The deal value of 2021's second tertial (May-August) reached an estimated £3.9bn, marking the largest total recorded since 2010.
According to advisory group Oghma Partners, these numbers suggest somewhat of an ‘M&A recovery story’.
Deals of note within this period included Bain Capital’s acquisition of ambient food company Valeo Foods (£1.42bn), PE firm Exponent’s takeover of Gü Desserts (£150m), Ferrero’s buyout of Burton’s Biscuits (£300m), and Pilgrims Pride’s acquisition of Kerry Group’s Consumer Foods Meats and Meals business (£704m).
Other deals included S-Venture’s acquisition of plant-based maker Pulsin (£8.3m), and Newlat Foods’ takeover of ambient food manufacturer Symington’s (£53m).
The year-to-date total value of recorded deals are estimated at £5.8bn, exceeding 2015’s impressive £5.6bn.
Why the bounce back?
According to the advisory group, a number of factors have contributed to the bounce back.
Continued pressure from ‘pandemic fatigue’, for example, is persuading owner-operators to take steps to exit.
At the same time, owners remain concerned about potential increases in capital gains tax, Mark Lynch, Partner at Oghma, told FoodNavigator: “This is motivating selling.”
And of course, many foodservice operators are in a very different place to where they were this time last year. “Foodservice businesses are recovering sales rapidly after a period of no or little sales in lockdown, so they are now in a position to be sold if owners wish,” continued Lynch.
Low funding costs and the gains from consolidation are also factors promoting M&A action. “Capital is chasing returns, so this is leading to an inflow of cash into private equity funds increasing this buyer constituency fire power.”
As an increasing number of PE firms enter the F&B space, including Exponent and S-Venture, Oghma suggested drivers include the relative defensiveness of the sector’s cashflows and loose monetary policy.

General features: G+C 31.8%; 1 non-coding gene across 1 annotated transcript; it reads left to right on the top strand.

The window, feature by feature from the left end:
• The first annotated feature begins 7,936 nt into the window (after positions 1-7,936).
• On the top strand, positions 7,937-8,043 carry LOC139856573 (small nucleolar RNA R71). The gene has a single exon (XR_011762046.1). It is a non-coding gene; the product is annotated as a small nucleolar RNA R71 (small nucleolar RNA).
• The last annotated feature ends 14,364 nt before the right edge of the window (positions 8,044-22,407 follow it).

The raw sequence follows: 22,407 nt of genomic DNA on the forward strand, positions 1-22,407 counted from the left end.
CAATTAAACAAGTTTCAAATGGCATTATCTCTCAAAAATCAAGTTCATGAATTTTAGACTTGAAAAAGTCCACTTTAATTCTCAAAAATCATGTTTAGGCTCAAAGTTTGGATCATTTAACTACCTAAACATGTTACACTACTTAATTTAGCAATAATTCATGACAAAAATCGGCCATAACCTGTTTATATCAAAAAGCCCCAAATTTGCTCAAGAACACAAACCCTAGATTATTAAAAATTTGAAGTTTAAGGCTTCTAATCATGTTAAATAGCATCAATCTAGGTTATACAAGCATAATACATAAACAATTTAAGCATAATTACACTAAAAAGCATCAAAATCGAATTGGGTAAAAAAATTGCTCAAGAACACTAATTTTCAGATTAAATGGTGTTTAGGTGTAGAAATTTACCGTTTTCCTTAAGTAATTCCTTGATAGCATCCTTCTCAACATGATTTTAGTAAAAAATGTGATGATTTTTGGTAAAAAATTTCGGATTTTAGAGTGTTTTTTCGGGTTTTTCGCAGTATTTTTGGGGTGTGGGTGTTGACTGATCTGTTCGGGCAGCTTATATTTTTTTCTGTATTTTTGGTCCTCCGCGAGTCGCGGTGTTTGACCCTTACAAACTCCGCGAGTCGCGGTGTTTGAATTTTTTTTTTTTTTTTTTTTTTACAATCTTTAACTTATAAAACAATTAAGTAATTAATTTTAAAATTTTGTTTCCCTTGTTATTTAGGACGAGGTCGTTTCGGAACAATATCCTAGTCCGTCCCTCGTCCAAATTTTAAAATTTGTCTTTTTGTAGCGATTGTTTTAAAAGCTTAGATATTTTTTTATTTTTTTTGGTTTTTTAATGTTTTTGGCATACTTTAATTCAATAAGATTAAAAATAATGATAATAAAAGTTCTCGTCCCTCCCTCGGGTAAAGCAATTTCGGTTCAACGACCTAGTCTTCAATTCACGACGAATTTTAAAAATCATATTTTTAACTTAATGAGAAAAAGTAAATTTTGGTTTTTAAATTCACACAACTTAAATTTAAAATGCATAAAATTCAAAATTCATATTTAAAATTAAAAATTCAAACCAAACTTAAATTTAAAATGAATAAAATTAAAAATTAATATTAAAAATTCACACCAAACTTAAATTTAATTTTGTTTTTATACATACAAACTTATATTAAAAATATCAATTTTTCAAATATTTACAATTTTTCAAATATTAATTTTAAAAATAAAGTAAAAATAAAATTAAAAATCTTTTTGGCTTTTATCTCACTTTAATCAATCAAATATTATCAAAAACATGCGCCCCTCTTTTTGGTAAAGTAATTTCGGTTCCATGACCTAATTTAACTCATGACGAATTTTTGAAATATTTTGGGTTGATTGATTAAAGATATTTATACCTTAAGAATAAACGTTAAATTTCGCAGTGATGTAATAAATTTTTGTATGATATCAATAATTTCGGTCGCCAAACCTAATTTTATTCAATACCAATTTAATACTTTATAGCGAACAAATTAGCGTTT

“The food and beverage space have relatively defensive cashflows, i.e. they are relatively recession proof as consumption is less discretionary than, say, a car or a house or a furniture purchase,” Lynch explained.
“The greater predictability of cashflows has therefore led to the sector being attractive to PE.”
At the current rate of activity, Oghma expects 2021 to see deal volume recover to pre-pandemic levels and in line with the long-term average.
“We expect a continuation of the trend of PE involvement – and the maintentance of the run rate of deal activity by volume,” Lynch told this publication.
At the same time, the advisory group expects the next 12 months to be a ‘further test of the business models’ of many companies.
“Like-for-like deal volume comparators start to get tougher, given the recovery seen in deal volume in the final period of last year,” Oghma explained. “In addition, the trading environment is challenging; cost pressures appear to be popping up in most directions whether that be labour, energy, raw material or distribution costs.”
Weaker businesses that struggle to get pricing through and/or reduce costs will find the prospect of a business exist ‘more testing’ under these conditions, noted the firm.